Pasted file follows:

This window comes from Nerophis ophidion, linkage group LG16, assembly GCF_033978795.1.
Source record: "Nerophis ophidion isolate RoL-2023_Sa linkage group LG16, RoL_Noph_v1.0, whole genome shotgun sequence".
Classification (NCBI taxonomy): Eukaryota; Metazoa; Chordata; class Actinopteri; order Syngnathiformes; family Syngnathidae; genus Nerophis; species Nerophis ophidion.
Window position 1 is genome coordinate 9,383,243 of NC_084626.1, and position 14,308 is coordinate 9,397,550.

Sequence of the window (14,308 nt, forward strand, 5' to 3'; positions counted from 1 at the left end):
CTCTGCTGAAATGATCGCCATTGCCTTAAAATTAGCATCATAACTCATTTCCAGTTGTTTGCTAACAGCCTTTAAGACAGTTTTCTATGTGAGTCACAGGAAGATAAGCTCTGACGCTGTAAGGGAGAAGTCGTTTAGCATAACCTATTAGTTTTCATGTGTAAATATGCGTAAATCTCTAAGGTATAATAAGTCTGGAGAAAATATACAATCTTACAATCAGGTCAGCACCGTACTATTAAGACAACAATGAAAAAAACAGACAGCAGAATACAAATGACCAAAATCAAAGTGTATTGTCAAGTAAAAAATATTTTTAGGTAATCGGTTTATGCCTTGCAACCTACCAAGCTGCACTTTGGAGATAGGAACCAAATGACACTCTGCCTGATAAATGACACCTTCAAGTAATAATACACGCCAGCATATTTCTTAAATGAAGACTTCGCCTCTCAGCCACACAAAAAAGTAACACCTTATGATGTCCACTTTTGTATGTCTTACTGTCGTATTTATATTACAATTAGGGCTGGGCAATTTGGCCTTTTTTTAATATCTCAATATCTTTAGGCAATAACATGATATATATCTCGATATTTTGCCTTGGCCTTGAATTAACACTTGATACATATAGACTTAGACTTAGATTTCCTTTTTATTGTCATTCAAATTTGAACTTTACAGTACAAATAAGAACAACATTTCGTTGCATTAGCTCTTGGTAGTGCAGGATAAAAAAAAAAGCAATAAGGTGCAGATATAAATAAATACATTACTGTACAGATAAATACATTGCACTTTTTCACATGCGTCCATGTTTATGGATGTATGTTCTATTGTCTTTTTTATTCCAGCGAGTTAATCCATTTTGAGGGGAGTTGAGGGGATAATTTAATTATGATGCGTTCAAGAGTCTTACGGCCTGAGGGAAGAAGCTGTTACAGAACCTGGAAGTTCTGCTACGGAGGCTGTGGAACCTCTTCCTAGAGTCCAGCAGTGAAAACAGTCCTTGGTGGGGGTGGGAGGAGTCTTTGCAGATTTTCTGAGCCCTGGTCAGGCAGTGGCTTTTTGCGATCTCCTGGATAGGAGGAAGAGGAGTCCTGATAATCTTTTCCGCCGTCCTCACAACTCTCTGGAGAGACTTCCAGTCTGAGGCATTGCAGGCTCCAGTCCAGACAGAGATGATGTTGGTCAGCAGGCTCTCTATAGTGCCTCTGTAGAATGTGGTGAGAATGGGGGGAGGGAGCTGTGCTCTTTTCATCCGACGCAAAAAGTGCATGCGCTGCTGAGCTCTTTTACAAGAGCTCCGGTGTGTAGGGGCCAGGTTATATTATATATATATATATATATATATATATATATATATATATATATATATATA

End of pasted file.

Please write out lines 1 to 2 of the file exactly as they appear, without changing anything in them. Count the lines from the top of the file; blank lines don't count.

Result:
This window comes from Nerophis ophidion, linkage group LG16, assembly GCF_033978795.1.
Source record: "Nerophis ophidion isolate RoL-2023_Sa linkage group LG16, RoL_Noph_v1.0, whole genome shotgun sequence".